Does Pritzker actually care about pensions? Because he sure isn’t acting like it. Published by Jane the Actuary View all posts by Jane the Actuary
4 thoughts on “Forbes post, “Does Gov. Pritzker Truly Want To Solve The Illinois Pension Crisis?””
To amend the Pension Protection Clause is to attack future public employees’ rights to a constitutionally-guaranteed compensation, and that this can never be legally or morally justified, especially when Illinois politicians have never fully funded the public pension plans for several decades.
There are no equal rights when resolutions and proposals are made to underpin and to sustain the fortunes of a few at the expense and victimization of the state’s public employees and retirees. To possess a right to a promised deferred compensation, such as a defined-benefit pension, is to assert a legitimate claim with all Illinois legislators to protect that right, and that fulfilling a contract is a legal and moral obligation justified by trust among elected officials and their constituents.
The Pension Protection Clause is a binding legal commitment and requirement of justice, and that justice demands we keep our covenants with one another: for when legislators swear an oath to uphold the State and U.S. Constitutions, then citizens of Illinois have also acquired the right to expect that they will uphold that pledge. This is a matter of important legal and moral concern for all citizens of Illinois, for all legal claims are validated by a moral framework since the concept of justice is grounded in ethics and legality.
To anyone attempting to amend the Pension Protection Clause: my response to you is to read Article XIII, Section 5: “Pension and Retirement Rights” of the Illinois Constitution. Read Article 1, Section 16: “Ex Post Facto Laws and Impairing Contracts” of the Illinois Constitution. Read Article I, Section 15: “Right of Eminent Domain” (the Takings Clause) of the Illinois Constitution. Read Article I, Section 2: “Due Process and Equal Protection” of the Illinois Constitution. Read Article 1, Section 10 of the United States Constitution: “No State shall… pass any… ex post facto Law, or Law impairing the Obligation of Contracts…” Read Amendment V, Section 1 of the United States Constitution: “No person shall be… deprived of life, liberty, or property without due process of law; nor shall private property be taken for public use, without just compensation.” Read Amendment XIV, Section 1 of the United States Constitution: “Due Process and Equal Protection.” To ignore the Fifth and Fourteenth Amendments of the U.S. Constitution and change laws that protect one group of people is to ignore due process and equal protection of the laws that guarantee contractual agreements as well. Finally, read the Illinois Supreme Court ruling: docket number 118585, filed on May 8, 2015!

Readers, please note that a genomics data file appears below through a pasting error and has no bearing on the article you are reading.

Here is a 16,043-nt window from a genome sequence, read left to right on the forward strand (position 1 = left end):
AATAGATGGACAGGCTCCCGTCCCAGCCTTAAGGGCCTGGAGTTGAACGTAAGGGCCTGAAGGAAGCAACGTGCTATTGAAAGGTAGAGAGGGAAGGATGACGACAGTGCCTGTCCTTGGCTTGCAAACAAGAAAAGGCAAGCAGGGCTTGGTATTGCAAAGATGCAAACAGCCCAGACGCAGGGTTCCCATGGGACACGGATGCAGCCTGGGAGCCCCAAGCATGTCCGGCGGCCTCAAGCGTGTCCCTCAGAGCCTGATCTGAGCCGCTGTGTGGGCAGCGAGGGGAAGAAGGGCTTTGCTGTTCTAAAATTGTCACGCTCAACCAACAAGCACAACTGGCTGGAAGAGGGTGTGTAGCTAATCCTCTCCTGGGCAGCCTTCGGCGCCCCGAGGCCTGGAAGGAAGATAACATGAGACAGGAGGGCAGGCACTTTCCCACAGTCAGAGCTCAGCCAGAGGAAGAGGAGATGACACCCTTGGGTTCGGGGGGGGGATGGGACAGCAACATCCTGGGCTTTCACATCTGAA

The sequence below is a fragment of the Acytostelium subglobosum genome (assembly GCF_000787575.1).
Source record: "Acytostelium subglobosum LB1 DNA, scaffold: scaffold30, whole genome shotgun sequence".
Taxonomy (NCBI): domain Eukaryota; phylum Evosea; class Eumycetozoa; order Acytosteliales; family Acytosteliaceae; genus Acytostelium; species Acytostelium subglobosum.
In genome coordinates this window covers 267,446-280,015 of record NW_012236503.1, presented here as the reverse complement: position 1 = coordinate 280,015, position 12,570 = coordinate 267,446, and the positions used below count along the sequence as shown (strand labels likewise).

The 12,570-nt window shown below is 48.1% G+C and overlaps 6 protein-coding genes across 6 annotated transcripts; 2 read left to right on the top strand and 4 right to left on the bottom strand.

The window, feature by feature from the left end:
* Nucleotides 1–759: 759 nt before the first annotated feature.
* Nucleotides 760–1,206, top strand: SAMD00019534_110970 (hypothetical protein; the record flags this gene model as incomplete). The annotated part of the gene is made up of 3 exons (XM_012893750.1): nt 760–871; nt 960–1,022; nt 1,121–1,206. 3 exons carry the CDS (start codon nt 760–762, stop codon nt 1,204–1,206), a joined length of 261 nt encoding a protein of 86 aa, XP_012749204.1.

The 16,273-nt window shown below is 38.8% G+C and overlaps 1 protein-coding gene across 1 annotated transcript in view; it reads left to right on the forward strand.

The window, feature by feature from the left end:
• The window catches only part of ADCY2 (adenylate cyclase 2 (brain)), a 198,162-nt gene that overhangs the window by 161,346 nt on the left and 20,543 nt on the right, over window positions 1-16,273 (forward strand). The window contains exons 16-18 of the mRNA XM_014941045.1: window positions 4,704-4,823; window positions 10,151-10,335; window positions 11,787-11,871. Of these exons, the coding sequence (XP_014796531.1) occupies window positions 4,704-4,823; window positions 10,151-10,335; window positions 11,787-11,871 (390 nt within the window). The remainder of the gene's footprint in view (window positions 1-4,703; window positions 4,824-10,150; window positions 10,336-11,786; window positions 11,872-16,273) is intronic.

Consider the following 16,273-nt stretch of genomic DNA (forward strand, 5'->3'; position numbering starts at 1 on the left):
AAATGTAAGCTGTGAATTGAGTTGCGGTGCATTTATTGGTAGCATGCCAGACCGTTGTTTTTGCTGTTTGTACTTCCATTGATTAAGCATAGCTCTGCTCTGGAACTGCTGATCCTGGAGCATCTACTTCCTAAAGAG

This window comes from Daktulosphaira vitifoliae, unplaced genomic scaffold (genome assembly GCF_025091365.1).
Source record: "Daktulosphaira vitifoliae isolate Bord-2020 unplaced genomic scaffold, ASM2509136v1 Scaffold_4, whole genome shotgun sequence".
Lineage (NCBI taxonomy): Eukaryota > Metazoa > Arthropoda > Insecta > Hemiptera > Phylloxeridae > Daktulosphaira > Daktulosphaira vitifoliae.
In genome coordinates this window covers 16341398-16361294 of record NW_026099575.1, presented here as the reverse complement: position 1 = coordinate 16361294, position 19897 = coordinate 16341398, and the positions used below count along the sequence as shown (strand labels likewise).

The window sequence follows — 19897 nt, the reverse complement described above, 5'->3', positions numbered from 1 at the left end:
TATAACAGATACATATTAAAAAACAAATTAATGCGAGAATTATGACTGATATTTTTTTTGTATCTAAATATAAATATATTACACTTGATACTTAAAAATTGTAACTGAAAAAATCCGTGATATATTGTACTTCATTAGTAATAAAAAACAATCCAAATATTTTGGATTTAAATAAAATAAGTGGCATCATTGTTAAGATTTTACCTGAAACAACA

It is shameful that some policymakers and pundits, et al. are still willing to renege on a guaranteed constitutional contract when it’s the state legislators who are the debtors. It is legally and morally wrong to modify public employees’ contractual rights and benefits prospectively and retroactively when there are legal and ethical ways to address the pension debt problem, such as through debt and revenue restructuring. Legal and moral sense dictates that all members of the Illinois General Assembly must align with the U.S. and State Constitutions and sanction the vested rights of its middle-class public employees.
Downstate police officers and fire fighters bear some responsibility for plans receiving inadequate municipal contributions. For many years plans used antiquated mortality tables that underestimated the length of life and retirement, resulting in the plans requesting too little money from the municipalities. The use of expected returns that are unrealistically high also results in contribution requests that are too low. But with iron clad guarantees of pension benefits that will never be diminished, it is easy to conclude that active participants aren’t interested in plans receiving the full necessary contribution. This is because full funding leaves less money for municipalities to grant pay hikes, which ultimately means lower end-of-career salary levels. Illinois’ constitutional guarantee creates a moral hazard for public safety workers, with full pension funding being a wealth destroying endeavor for police officers and fire fighters..
Police and Fire boards can provide actuarial numbers to the municipality. The municipality can chose to seek their own numbers. Ultimately, it’s the MUNICIPALITY that decides on the annual contribution, not the pension members. Your statement is not accurate.